Paris Metro: A Novel (Hardcover)
Written by an international journalist, the protagonist of this excellent novel shares the author's peripatetic occupation. Catherine "Kit" Kittredge is assigned to cover the American invasion of Iraq in 2003. There, she falls in love with her Iraqi translator, the charming Ahmed. They are wary world-wanderers, both of them raised in Europe and America, estranged from family, and highly suspicious of all instututions: religions, governments, the military. Steavenson knows these topics well and does a wonderful job of weaving in her nuanced understanding of Arabic culture, terrorism, immigration, Islamophobia, and other current issues. More than just a novel of ideas, this is also the very tender story of Kit's struggle to raise Ahmed's son, Little Ahmed, in Paris. The elusive and often-absent Ahmed isn’t terribly helpful; instead, she's aided by her ersatz family: her godfather who's an ambassador, her friend Rousse who works at Charlie Hebdo, and a photojournalist friend named Zorro. These and others enigmatic characters enliven this very rich and deeply human world. The wonderful Paris Metro will live inside me for a long time to come.— Michael
The tense and timely story of an Anglo-American journalist in Paris compelled to confront her own fears as terrorism threatens to engulf her family.
From the American invasion of Iraq in 2003 to the terrorist attacks in Paris in 2015, Paris Metro is a story of East meets West. Kit, a reporter, has spent several years after 9/11 living in the Middle East, working as a correspondent for an American newspaper. Moving between war-torn Baghdad, riots in Beirut, Syria during the Arab Spring, and Greece in the midst of a refugee crisis, she befriends insurgents, fundamentalists and soldiers, diplomats, middlemen, and monks, determined to understand and tell their story. Along the way she falls in love and marries a charismatic Iraqi diplomat named Ahmed, before their separation leaves Kit raising their teenage son alone in Paris.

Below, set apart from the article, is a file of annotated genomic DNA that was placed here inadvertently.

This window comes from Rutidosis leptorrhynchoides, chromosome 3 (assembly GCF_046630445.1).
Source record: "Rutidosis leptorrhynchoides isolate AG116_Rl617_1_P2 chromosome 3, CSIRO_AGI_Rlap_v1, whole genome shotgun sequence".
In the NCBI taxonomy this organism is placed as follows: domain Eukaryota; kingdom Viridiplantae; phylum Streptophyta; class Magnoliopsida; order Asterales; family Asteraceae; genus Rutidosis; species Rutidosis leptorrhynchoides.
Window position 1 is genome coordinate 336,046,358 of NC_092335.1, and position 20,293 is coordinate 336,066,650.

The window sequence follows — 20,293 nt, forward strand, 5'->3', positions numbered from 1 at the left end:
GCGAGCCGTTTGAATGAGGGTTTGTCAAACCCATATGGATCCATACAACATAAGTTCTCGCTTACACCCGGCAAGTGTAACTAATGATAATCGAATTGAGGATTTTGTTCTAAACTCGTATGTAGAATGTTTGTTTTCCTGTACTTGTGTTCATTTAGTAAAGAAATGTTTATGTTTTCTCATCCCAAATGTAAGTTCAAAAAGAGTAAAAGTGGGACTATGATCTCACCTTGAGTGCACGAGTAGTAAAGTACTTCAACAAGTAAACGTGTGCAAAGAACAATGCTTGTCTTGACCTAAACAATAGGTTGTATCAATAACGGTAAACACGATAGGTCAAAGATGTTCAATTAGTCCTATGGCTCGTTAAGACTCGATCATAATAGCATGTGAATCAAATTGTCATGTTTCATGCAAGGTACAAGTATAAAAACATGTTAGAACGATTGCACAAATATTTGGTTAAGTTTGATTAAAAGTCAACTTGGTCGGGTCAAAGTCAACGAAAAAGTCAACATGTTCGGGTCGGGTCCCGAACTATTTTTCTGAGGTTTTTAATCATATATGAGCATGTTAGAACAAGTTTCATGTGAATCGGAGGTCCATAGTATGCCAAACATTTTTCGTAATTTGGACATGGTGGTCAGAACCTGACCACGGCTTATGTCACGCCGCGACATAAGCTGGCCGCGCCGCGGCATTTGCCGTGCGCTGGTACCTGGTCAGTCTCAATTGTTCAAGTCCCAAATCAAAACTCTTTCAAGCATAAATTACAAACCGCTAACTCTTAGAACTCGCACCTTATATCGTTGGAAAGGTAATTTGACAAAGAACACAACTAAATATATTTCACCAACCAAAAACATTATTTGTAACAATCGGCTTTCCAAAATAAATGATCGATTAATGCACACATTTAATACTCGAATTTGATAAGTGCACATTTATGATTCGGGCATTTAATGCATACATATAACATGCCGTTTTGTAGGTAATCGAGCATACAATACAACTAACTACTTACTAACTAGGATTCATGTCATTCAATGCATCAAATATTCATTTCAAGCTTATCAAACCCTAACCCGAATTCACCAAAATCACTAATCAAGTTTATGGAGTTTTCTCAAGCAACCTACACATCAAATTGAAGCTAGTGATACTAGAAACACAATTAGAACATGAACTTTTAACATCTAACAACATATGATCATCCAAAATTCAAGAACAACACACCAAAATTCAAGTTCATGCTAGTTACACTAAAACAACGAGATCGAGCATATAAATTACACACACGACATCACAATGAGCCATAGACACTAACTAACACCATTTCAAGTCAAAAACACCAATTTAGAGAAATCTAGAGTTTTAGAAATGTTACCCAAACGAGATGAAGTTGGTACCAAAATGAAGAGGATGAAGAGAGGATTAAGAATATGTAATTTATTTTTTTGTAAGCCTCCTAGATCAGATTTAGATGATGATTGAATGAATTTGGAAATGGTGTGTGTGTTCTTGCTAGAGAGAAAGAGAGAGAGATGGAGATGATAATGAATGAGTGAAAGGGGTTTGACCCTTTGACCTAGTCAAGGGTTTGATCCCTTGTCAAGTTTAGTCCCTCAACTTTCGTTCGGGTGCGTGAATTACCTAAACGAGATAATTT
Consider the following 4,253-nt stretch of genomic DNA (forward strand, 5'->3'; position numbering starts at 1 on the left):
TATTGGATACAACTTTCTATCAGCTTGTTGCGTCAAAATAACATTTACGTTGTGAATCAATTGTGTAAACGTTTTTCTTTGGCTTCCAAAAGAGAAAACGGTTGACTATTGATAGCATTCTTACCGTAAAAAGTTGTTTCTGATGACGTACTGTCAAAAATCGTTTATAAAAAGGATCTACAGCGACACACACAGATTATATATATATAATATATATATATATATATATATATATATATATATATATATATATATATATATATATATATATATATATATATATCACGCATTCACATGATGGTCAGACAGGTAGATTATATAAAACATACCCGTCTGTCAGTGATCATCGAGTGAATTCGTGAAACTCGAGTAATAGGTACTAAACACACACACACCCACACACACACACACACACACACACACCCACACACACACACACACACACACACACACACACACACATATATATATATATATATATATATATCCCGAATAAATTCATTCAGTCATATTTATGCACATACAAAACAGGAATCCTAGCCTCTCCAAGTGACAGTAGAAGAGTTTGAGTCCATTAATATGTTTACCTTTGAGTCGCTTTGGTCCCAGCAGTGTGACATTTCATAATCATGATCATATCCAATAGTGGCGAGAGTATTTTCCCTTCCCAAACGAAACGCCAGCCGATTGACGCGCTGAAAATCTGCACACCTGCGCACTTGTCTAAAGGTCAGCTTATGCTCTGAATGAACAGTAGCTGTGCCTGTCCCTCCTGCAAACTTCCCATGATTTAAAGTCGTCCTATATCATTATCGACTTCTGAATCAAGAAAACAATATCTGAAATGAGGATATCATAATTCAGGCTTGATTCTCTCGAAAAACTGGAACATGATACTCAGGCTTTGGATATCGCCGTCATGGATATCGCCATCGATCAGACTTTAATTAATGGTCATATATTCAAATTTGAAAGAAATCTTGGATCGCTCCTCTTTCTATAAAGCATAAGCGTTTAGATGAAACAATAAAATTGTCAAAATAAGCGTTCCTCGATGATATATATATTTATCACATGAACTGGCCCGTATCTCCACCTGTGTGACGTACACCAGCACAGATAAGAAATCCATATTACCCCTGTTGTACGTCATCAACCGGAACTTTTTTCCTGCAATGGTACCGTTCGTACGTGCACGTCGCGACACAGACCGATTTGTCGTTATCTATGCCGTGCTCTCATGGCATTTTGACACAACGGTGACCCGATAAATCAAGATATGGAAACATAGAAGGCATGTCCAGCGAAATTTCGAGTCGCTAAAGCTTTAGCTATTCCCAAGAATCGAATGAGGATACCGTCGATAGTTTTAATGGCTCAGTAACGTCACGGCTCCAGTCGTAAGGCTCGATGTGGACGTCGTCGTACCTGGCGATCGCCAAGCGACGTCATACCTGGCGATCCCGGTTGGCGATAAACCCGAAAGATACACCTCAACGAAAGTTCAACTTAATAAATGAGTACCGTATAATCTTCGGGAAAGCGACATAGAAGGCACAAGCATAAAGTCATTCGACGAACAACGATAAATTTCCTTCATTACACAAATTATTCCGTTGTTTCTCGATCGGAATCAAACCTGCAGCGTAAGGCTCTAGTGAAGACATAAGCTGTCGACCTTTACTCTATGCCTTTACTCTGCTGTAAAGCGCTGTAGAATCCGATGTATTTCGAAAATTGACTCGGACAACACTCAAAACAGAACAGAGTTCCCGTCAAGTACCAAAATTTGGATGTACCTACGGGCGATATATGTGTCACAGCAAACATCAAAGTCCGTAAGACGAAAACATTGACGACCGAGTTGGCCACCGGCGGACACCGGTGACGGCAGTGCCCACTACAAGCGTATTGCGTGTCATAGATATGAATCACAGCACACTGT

But after the Charlie Hebdo attack occurs and, a few months later, terrorists storm the Bataclan, Kit’s core beliefs are shattered. The violence she had spent years covering abroad is now on her doorstep. What is the point of truth and tolerance when everything is blowing up around you? As Kit struggles with her grief and confusion, she begins to mistrust those closest to her: her friends, her husband, even her own son.
Paris Metro is a taut and propulsive story of two cultures colliding under the same roof; of love, betrayal, and misunderstandings within families; and of the universal quest to find home.
About the Author
Wendell Steavenson, whose writing has appeared in The New Yorker, the Guardian, and Granta, is the author of three books of reporting. She was a 2014 Nieman Fellow at Harvard University. Born in New York, Steavenson lives in Paris.
A moving, suspenseful and revelatory novel.
Fans of work by Graham Greene or John le Carré will find much to admire in the engrossing Paris Metro. . . . A novel sophisticated in both its politics and its treatment of the family drama at its heart.
An expansive debut novel [that] powerfully merges the personal and the political.
With unflinching realism and complicated, captivating characters, Steavenson tackles the turbulent realities of the war against terror.
This ultimately engrossing insider’s view of complicated geopolitics and conflicted identity doesn’t condescend to the reader, offering no simple pieties as it upends stereotypes.
A very fine novel. . . . Deeply informed by the author’s experiences as a journalist but triumphantly transmuted into intelligent and heartfelt fiction.